After an April 2006 launch, CALIPSO's primary laser began operating in June 2006, soon demonstrating the ability to observe and track clouds and aerosols as they change over time. The primary laser collected nearly three years, i.e., 12 seasons, of data. The backup laser appears to be healthy and able to last at least that long, barring unforeseen problems.

"Even though we are on each side of the Atlantic, we work as a single, integrated NASA-CNES team," said Nadège Quéruel, mission operations manager with the CNES team. CNES and NASA worked together to successfully manage the problems with the first laser and to transition to the second laser with only minor effect on the CALIPSO data record.

Trepte said the CALIPSO team was aware before launch that the laser canister was losing pressure. But the leak was so slow it was expected the primary laser could still complete much of the three-year, prime mission. "We were not surprised," Trepte said. "The good news is, we turned on the second laser that had been idle three years, and it's working. We built a redundant system to make sure we'd be able to continue making these important measurements."

With humankind's burning of fossil fuels and other activities altering Earth's atmosphere and climate, scientists are using satellites such as CALIPSO to better understand the complexities of the atmosphere's structure and composition, its behavior and our impact on it as well as its impact on society. CALIPSO has expanded that quest by providing measurements to compare with models and thereby become an essential component of improving climate models.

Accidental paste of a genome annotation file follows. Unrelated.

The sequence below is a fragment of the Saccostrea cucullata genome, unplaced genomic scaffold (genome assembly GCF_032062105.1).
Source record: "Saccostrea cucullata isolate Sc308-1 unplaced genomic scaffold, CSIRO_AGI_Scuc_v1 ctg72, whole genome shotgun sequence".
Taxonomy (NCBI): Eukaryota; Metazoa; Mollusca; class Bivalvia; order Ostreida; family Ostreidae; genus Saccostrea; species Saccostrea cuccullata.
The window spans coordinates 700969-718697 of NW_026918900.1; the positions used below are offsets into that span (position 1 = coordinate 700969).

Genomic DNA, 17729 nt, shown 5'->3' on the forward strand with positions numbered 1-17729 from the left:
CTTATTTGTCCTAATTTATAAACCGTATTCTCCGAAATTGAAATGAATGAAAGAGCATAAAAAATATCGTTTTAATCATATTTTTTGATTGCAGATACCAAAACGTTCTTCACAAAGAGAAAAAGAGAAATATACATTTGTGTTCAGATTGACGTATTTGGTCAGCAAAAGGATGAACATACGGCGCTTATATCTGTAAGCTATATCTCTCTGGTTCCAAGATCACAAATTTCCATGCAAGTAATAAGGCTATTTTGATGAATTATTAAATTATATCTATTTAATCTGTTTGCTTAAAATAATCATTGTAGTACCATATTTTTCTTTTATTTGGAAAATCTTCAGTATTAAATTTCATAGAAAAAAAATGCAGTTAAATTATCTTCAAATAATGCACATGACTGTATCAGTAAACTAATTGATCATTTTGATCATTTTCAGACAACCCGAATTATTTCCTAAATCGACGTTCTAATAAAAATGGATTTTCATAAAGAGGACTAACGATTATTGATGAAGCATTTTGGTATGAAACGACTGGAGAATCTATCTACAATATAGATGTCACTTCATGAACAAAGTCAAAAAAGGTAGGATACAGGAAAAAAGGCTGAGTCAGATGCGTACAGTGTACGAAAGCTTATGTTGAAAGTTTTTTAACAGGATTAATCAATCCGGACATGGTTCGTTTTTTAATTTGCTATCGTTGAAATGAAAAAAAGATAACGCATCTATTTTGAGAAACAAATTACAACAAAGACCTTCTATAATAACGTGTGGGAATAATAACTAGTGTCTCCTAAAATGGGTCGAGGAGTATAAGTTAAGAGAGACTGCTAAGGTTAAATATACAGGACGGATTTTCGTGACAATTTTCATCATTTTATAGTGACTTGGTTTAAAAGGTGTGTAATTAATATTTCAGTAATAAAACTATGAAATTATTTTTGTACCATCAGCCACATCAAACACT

CALIPSO provides a curtain of profile measurements along the satellite track and can measure aerosols and clouds during day and night. Aerosols are tiny suspended liquid or solid particles that appear to the human eye as dust, smoke and haze. Many natural sources produce aerosols: the oceans send sea salt into the air, winds kick up dust clouds, and wildfires create massive smoke and haze plumes. Industrial processes and agricultural burning by humans also create aerosols in large enough quantity to alter clouds, precipitation, the earth's energy budget and, ultimately, the climate. A NASA-led report released earlier this year said that our understanding of human-produced aerosols' climate change impacts remains inadequately understood, and scientists should seek to dramatically reduce the uncertainty of aerosol influence on climate change. Scientists around the world have also used CALIPSO data to learn more about air quality and pollution, illuminating air quality conditions such as the summer smog that blankets the Tibetan Plateau.